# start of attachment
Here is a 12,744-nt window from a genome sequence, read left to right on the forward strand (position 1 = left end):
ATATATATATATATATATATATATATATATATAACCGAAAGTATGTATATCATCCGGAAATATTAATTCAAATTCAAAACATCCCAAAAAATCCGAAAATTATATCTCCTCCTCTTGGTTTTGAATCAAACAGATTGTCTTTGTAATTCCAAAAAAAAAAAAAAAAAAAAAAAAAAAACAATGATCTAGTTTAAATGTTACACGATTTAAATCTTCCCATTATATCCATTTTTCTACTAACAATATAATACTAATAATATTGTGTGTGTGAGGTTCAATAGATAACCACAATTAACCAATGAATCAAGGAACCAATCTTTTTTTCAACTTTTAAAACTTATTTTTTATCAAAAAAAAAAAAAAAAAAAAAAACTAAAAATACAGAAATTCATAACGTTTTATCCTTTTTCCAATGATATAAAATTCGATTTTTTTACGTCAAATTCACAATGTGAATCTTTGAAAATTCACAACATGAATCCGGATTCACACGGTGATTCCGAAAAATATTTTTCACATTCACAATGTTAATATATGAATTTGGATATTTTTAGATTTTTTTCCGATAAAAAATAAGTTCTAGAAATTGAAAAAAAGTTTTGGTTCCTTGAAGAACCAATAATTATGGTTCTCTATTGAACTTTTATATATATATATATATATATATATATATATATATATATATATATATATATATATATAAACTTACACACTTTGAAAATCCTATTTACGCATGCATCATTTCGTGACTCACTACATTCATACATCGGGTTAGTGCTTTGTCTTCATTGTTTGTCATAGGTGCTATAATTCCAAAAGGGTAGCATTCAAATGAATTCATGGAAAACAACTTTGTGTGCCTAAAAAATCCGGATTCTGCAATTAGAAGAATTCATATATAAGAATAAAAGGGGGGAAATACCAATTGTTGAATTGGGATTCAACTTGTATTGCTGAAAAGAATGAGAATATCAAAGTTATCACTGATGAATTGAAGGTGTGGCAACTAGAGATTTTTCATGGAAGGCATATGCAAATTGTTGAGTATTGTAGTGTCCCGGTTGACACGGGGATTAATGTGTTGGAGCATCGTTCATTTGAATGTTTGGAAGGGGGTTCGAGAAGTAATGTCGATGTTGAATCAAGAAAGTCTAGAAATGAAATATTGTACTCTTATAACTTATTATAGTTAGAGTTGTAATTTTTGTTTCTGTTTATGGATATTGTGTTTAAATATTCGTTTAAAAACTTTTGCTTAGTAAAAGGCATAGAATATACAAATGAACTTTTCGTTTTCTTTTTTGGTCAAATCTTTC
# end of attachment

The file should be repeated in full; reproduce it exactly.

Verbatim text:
Here is a 12,744-nt window from a genome sequence, read left to right on the forward strand (position 1 = left end):
ATATATATATATATATATATATATATATATATAACCGAAAGTATGTATATCATCCGGAAATATTAATTCAAATTCAAAACATCCCAAAAAATCCGAAAATTATATCTCCTCCTCTTGGTTTTGAATCAAACAGATTGTCTTTGTAATTCCAAAAAAAAAAAAAAAAAAAAAAAAAAAACAATGATCTAGTTTAAATGTTACACGATTTAAATCTTCCCATTATATCCATTTTTCTACTAACAATATAATACTAATAATATTGTGTGTGTGAGGTTCAATAGATAACCACAATTAACCAATGAATCAAGGAACCAATCTTTTTTTCAACTTTTAAAACTTATTTTTTATCAAAAAAAAAAAAAAAAAAAAAAACTAAAAATACAGAAATTCATAACGTTTTATCCTTTTTCCAATGATATAAAATTCGATTTTTTTACGTCAAATTCACAATGTGAATCTTTGAAAATTCACAACATGAATCCGGATTCACACGGTGATTCCGAAAAATATTTTTCACATTCACAATGTTAATATATGAATTTGGATATTTTTAGATTTTTTTCCGATAAAAAATAAGTTCTAGAAATTGAAAAAAAGTTTTGGTTCCTTGAAGAACCAATAATTATGGTTCTCTATTGAACTTTTATATATATATATATATATATATATATATATATATATATATATATATATATATATATAAACTTACACACTTTGAAAATCCTATTTACGCATGCATCATTTCGTGACTCACTACATTCATACATCGGGTTAGTGCTTTGTCTTCATTGTTTGTCATAGGTGCTATAATTCCAAAAGGGTAGCATTCAAATGAATTCATGGAAAACAACTTTGTGTGCCTAAAAAATCCGGATTCTGCAATTAGAAGAATTCATATATAAGAATAAAAGGGGGGAAATACCAATTGTTGAATTGGGATTCAACTTGTATTGCTGAAAAGAATGAGAATATCAAAGTTATCACTGATGAATTGAAGGTGTGGCAACTAGAGATTTTTCATGGAAGGCATATGCAAATTGTTGAGTATTGTAGTGTCCCGGTTGACACGGGGATTAATGTGTTGGAGCATCGTTCATTTGAATGTTTGGAAGGGGGTTCGAGAAGTAATGTCGATGTTGAATCAAGAAAGTCTAGAAATGAAATATTGTACTCTTATAACTTATTATAGTTAGAGTTGTAATTTTTGTTTCTGTTTATGGATATTGTGTTTAAATATTCGTTTAAAAACTTTTGCTTAGTAAAAGGCATAGAATATACAAATGAACTTTTCGTTTTCTTTTTTGGTCAAATCTTTC